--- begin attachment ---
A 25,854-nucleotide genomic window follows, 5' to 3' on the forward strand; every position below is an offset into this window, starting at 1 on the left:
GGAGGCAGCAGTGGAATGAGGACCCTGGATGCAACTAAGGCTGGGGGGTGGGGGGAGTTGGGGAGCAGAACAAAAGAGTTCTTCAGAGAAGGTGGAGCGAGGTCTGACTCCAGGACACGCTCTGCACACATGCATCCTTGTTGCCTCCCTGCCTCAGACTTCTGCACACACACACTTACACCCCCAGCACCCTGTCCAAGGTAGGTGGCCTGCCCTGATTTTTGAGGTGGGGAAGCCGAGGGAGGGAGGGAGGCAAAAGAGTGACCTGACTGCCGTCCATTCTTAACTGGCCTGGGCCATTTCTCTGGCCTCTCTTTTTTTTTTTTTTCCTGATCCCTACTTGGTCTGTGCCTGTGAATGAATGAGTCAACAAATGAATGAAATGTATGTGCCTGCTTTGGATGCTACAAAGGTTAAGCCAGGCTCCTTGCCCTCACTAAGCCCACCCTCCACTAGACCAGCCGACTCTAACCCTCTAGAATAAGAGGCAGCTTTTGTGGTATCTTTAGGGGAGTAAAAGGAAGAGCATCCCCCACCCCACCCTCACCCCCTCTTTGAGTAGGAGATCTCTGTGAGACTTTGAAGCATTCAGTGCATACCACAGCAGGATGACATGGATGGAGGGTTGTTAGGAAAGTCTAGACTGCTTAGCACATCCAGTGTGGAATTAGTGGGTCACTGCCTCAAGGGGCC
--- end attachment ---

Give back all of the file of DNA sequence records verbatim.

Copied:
A 25,854-nucleotide genomic window follows, 5' to 3' on the forward strand; every position below is an offset into this window, starting at 1 on the left:
GGAGGCAGCAGTGGAATGAGGACCCTGGATGCAACTAAGGCTGGGGGGTGGGGGGAGTTGGGGAGCAGAACAAAAGAGTTCTTCAGAGAAGGTGGAGCGAGGTCTGACTCCAGGACACGCTCTGCACACATGCATCCTTGTTGCCTCCCTGCCTCAGACTTCTGCACACACACACTTACACCCCCAGCACCCTGTCCAAGGTAGGTGGCCTGCCCTGATTTTTGAGGTGGGGAAGCCGAGGGAGGGAGGGAGGCAAAAGAGTGACCTGACTGCCGTCCATTCTTAACTGGCCTGGGCCATTTCTCTGGCCTCTCTTTTTTTTTTTTTTCCTGATCCCTACTTGGTCTGTGCCTGTGAATGAATGAGTCAACAAATGAATGAAATGTATGTGCCTGCTTTGGATGCTACAAAGGTTAAGCCAGGCTCCTTGCCCTCACTAAGCCCACCCTCCACTAGACCAGCCGACTCTAACCCTCTAGAATAAGAGGCAGCTTTTGTGGTATCTTTAGGGGAGTAAAAGGAAGAGCATCCCCCACCCCACCCTCACCCCCTCTTTGAGTAGGAGATCTCTGTGAGACTTTGAAGCATTCAGTGCATACCACAGCAGGATGACATGGATGGAGGGTTGTTAGGAAAGTCTAGACTGCTTAGCACATCCAGTGTGGAATTAGTGGGTCACTGCCTCAAGGGGCC